Most people don't sit around and think about what they want to happen if they become incapacitated or what they want to happen when they die. In fact, a study by Pew Research shows that only one in three Americans have greatly considered what their wishes are for treatments at the end of their life. Making these decisions now, putting them in writing and letting your family members know might help them be able to follow those wishes.
One Michigan woman who sits on the Wayne State University's Institute of Gerontology board says that people have a fear of death. That might stop them from having discussions about the topic with family members. She says that she has already made it known in a will that she wants her body donated to the university's medical school. She says she learned about advance planning from her mother who left specific instructions about her death in writing.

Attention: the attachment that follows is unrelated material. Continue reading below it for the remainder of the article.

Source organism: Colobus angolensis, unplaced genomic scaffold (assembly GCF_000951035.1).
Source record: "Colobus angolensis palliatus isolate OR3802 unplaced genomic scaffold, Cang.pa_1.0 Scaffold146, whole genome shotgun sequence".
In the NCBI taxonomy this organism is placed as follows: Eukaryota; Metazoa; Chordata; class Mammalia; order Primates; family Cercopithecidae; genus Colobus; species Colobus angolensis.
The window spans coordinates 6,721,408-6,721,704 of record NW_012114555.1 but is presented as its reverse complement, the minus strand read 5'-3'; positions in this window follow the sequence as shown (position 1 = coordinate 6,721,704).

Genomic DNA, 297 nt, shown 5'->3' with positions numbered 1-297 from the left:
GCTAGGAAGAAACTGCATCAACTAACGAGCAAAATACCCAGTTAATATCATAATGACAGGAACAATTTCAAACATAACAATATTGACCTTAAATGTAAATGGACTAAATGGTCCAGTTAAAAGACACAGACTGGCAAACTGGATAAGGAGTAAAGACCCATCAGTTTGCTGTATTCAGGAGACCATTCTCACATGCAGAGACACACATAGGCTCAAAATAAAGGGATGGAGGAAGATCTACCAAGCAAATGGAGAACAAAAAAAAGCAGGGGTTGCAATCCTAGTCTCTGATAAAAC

The woman says she gave a health care power of attorney to a friend to make medical decisions if she is unable to do for herself. She also has a living will. She even wrote her own obituary.
As much as you probably don't want to think about your own death, making plans for it now can help make things easier for your family when you are at the end of your days. If you need help getting your documents together to spell out your wishes, consulting with a Michigan attorney who has experience in estate administration might help you to learn what you need to do.
Source: Pocono Record, "Making end-of-life decisions now will help loved ones in future" Patricia Montemurri, Feb. 04, 2014